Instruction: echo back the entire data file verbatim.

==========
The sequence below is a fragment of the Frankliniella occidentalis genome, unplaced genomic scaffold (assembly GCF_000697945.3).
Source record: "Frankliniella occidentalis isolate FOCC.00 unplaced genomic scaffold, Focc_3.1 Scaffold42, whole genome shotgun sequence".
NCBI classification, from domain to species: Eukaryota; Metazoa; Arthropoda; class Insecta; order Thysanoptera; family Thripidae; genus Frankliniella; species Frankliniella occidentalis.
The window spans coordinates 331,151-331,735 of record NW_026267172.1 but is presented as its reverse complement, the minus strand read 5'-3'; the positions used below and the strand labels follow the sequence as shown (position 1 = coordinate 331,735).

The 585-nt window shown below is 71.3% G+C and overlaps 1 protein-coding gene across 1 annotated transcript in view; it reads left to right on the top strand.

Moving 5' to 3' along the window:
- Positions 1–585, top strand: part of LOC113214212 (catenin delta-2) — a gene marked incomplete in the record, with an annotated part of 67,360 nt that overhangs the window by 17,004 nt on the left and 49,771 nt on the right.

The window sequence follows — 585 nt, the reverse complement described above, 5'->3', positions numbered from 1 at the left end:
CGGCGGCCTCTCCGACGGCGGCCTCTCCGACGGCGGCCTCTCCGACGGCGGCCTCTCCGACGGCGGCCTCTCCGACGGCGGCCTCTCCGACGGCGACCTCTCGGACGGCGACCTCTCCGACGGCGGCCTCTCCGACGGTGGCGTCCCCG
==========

The sequence below is a fragment of the Frankliniella occidentalis genome, unplaced genomic scaffold (assembly GCF_000697945.3).
Source record: "Frankliniella occidentalis isolate FOCC.00 unplaced genomic scaffold, Focc_3.1 Scaffold42, whole genome shotgun sequence".
NCBI classification, from domain to species: Eukaryota; Metazoa; Arthropoda; class Insecta; order Thysanoptera; family Thripidae; genus Frankliniella; species Frankliniella occidentalis.
The window spans coordinates 331,151-331,735 of record NW_026267172.1 but is presented as its reverse complement, the minus strand read 5'-3'; the positions used below and the strand labels follow the sequence as shown (position 1 = coordinate 331,735).

The 585-nt window shown below is 71.3% G+C and overlaps 1 protein-coding gene across 1 annotated transcript in view; it reads left to right on the top strand.

Moving 5' to 3' along the window:
- Positions 1–585, top strand: part of LOC113214212 (catenin delta-2) — a gene marked incomplete in the record, with an annotated part of 67,360 nt that overhangs the window by 17,004 nt on the left and 49,771 nt on the right.

The window sequence follows — 585 nt, the reverse complement described above, 5'->3', positions numbered from 1 at the left end:
CGGCGGCCTCTCCGACGGCGGCCTCTCCGACGGCGGCCTCTCCGACGGCGGCCTCTCCGACGGCGGCCTCTCCGACGGCGGCCTCTCCGACGGCGACCTCTCGGACGGCGACCTCTCCGACGGCGGCCTCTCCGACGGTGGCGTCCCCG